Otoneurologic dysfunctions in migraine patients with or without vertigo.Otol Neurotol. 2009 Oct; 30(7):961-7.ON
To evaluate the neurotologic findings in patient suffering from migraine with and without vestibular symptoms.
Comparative cross-sectional and observational study.
Tertiary referral center.
Migraine headache is often associated with other symptoms, including dizziness, head motion intolerance, or rotational-type vertigo. The neuro-otologic examination in migrainous patients often gives unremarkable results. To date, it is not fully understood why some migraine patients complain of vestibular symptoms and some do not, and it is not yet clear whether neuro-otologic abnormalities among migraine patients are more common in patients complaining of vestibular symptoms or whether they can be considered a hallmark of migraine itself.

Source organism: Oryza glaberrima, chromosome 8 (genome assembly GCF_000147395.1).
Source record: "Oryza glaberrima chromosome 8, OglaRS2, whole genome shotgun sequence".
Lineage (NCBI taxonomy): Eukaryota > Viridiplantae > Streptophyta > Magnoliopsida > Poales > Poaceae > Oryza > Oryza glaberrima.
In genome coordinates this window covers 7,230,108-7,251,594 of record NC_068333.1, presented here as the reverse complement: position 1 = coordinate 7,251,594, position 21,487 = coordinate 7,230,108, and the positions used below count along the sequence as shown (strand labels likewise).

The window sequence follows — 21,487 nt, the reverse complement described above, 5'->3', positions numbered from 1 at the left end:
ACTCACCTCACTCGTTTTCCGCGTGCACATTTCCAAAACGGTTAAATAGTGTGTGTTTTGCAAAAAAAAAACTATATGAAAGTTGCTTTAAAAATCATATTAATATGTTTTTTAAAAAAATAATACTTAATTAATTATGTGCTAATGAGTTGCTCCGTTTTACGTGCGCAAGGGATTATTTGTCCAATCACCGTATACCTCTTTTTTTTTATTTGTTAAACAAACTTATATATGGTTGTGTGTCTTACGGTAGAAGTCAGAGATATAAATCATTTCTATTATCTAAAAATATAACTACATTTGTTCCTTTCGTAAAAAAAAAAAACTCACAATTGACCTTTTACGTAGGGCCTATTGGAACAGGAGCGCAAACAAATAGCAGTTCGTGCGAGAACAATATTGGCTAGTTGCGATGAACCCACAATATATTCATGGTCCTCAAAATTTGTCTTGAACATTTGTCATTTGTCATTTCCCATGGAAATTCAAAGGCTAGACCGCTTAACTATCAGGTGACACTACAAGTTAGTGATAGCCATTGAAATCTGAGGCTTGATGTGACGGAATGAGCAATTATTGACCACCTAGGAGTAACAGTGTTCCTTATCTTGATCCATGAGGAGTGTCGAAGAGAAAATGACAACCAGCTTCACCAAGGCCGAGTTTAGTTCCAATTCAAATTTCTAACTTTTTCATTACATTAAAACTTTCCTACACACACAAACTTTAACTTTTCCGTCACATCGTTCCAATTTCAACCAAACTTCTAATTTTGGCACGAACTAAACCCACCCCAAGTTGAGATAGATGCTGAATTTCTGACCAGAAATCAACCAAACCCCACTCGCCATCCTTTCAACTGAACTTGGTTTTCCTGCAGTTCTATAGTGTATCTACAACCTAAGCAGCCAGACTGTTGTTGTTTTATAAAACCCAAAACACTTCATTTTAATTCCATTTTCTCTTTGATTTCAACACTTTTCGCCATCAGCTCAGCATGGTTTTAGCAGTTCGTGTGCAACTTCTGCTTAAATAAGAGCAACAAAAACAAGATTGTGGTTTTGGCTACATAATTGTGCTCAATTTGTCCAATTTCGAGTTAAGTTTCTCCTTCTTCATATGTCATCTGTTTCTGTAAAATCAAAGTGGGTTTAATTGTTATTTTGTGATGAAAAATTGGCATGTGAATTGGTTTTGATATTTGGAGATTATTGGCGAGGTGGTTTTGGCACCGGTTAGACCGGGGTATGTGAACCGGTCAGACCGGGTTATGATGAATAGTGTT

MATERIALS AND METHODS
Forty-four migrainous patients were divided into 2 groups regarding the presence (22 patients, Group 1) or absence (22 patients, Group 2) of vestibular symptoms, and the results were compared with those obtained from a control group (22 normal subjects). All the patients underwent a complete neurotologic study to verify the presence of vestibular abnormalities.
: Neurotologic abnormalities were observed in only 34% of the total, and the incidence was very similar in the 2 groups (36.3 versus 31.8%). Central vestibular involvement was observed in 18% of Group 1 and in 18% of Group 2 patients. Peripheral vestibular involvement was demonstrated in 18% of Group 1 patients and in 16% of Group 2 patients.
Our data seem to confirm that migraine itself can affect vestibular pathways even if patients do not complain of vestibular symptoms. Vestibular examination alone does not provide enough information for a diagnosis of migrainous vertigo. A careful clinical history is fundamental for assessing the profile of patients with migrainous vertigo.